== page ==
Our next staff delegation was in 1974 following the “ceasefire” that had been negotiated by the Nixon Administration that fell far short of a real peace.  We spent 10 days in Vietnam and shorter periods in both Cambodia and Laos.  During our Vietnam stay we were flown to all four Corps areas of the country to assess the economic and military situation.  One stop was in Quang Tri, so close to the ceasefire line that we could see NVA fortifications.  The NVA had come across the border with tanks a month earlier and caused considerable damage, including blowing to pieces the cathedral in that city.
The NVA incursion, though eventually beaten back, had left a number of children orphaned or abandoned and we were shown a camp for them in Quang Tri.   The Congress earlier had earmarked $5,000,000 for the benefit of war-disadvantaged South Vietnamese children.  We found conditions in one camp receiving U.S. assistance, shown here, to be providing only rudimentary services.  Yet this was one of the better orphanages; others were operating under deplorable conditions.  
In the Mekong Delta region we surveyed the progress of land reform efforts aided and abetted by U.S. money.  As part of our review, we watched as a field of rice was being harvested. These kind of demonstrations usually are part of officialdom’s efforts to keep the Congressional investigators busy and away from the real problems.  Yet I found this one interesting and land reform the most successful American program.  So successful was it that the Communist government kept much of it in place when it took over.
The last visit was just as Cambodia was about to fall to the brutal Khmer Rouge in 1975.  My partner and I were tasked with accompanying a group of congressmen (and women) of varying viewpoints on the war as a last-ditch effort of the Ford White House to try to save the situation and convince Congress to approve emergency funds to keep the war going in Southeast Asia.  By the time we arrived all food had to be airlifted from Saigon into Cambodian cities.  We flew in a small CIA plane that “cork-screwed” into a landing to avoid unfriendly fire.
In South Vietnam the Congressional delegation met with President Thieu and members of his cabinet at the Presidential Palace, shown below.  The building now serves the same purpose for the current government.  At the time we arrived the ceasefire seemed to be holding in many parts of the country but there had been a troublesome situation in a mid-country province which Viet Cong forces had seized.  South Vietnamese troops could not dislodge them.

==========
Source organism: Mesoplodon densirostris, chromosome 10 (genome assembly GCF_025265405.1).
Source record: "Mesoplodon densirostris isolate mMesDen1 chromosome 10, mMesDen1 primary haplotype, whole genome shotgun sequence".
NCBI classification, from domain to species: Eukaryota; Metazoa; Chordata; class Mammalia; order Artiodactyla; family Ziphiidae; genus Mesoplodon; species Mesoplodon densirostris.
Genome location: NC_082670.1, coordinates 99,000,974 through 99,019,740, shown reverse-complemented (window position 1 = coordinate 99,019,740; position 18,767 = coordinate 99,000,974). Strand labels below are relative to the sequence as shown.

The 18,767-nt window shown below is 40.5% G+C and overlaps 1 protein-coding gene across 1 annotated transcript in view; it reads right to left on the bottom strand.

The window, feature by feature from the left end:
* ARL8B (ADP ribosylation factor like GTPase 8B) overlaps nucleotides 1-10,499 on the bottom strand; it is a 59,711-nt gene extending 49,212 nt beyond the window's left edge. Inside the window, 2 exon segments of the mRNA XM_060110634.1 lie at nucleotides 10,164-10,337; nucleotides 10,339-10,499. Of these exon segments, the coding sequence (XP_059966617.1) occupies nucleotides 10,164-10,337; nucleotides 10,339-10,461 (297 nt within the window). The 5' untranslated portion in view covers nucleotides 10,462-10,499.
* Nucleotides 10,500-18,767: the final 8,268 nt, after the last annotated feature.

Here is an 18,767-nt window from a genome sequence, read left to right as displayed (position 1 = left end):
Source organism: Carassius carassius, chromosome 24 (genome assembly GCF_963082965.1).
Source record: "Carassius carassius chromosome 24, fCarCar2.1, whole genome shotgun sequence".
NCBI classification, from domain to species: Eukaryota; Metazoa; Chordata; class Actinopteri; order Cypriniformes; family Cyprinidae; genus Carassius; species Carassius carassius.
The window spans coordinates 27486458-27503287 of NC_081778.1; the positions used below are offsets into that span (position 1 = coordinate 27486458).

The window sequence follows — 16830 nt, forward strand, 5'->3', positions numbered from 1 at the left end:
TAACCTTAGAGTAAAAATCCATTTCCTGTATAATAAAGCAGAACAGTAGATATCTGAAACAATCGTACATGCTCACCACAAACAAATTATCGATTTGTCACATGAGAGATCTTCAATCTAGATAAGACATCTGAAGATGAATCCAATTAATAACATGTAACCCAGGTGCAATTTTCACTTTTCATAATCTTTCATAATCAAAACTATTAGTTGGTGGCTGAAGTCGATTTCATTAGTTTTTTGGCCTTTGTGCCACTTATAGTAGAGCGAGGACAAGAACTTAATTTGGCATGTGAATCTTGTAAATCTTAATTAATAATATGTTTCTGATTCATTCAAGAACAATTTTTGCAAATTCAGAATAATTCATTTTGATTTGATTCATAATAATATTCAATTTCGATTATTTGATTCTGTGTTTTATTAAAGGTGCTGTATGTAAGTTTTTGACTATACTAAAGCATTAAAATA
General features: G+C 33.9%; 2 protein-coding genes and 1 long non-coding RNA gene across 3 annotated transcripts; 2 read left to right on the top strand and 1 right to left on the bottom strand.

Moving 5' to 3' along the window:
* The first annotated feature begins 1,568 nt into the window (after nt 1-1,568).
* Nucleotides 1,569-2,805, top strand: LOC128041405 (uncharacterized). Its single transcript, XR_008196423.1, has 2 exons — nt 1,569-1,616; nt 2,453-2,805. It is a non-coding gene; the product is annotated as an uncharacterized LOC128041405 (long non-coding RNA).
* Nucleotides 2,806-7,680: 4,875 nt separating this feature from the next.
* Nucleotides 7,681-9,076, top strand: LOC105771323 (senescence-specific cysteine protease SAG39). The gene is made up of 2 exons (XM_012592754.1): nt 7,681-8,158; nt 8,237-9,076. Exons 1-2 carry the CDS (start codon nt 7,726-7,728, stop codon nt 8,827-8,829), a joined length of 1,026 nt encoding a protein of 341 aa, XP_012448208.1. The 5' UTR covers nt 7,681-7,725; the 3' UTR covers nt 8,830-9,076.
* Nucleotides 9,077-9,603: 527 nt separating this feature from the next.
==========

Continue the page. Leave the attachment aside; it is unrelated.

An unsettling presence in the city was the delegation from North Vietnam, authorized by the settlement, in the person shown here of Colonel Bao.  We met him for a propaganda harangue of half a hour, while the media thronged around us.   More chilling was an explosion while we were meeting with U.S. military officials at the main U.S. airbase.  Nearby the enemy had blown up a police traffic stand, I am sure to send us a message.
Within days of our departure, Cambodia had fallen, the South Vietnamese army had crumbled, and the Pathet Lao had control of Laos.  There ensued scenes of American ambassador leaving  Vietnam by helicopters from the roof of our embassy, frantic scenes of people trying to escape by plane and boat, and the triumphant march of NVA and Viet Cong troops into Saigon.   

When the Marines landed in March 1965, I was among those who cheered them on.  Partially as a result of being on the scene, it became increasing evident to me that it was a war the U.S. could not win despite the immense blood and treasure expended on the effort.  I have returned to Vietnam twice since 1975, once in 1994 as a lecturer for a tour group of Americans and in 2003 to evaluate U.S. Labor Department aid to the country in the employment sector.  Those visits helped to solidify that view.

I frequently think over what has happen in the years since 1975.  The way the end came, particularly when compared to Cambodia, seems to me to have been as optimal a conclusion as realistically could have been achieved.  While the Communist government dealt harshly with its opponents, it did not unleash a bloodbath and Vietnamese who fled are free to return to visit family.   Memories of the Vietnam War will always remain painful, however, when considering the carnage and the cost.  











Friday, February 27, 2015

Black History Month: A Fourth Look at Whiskey Advertising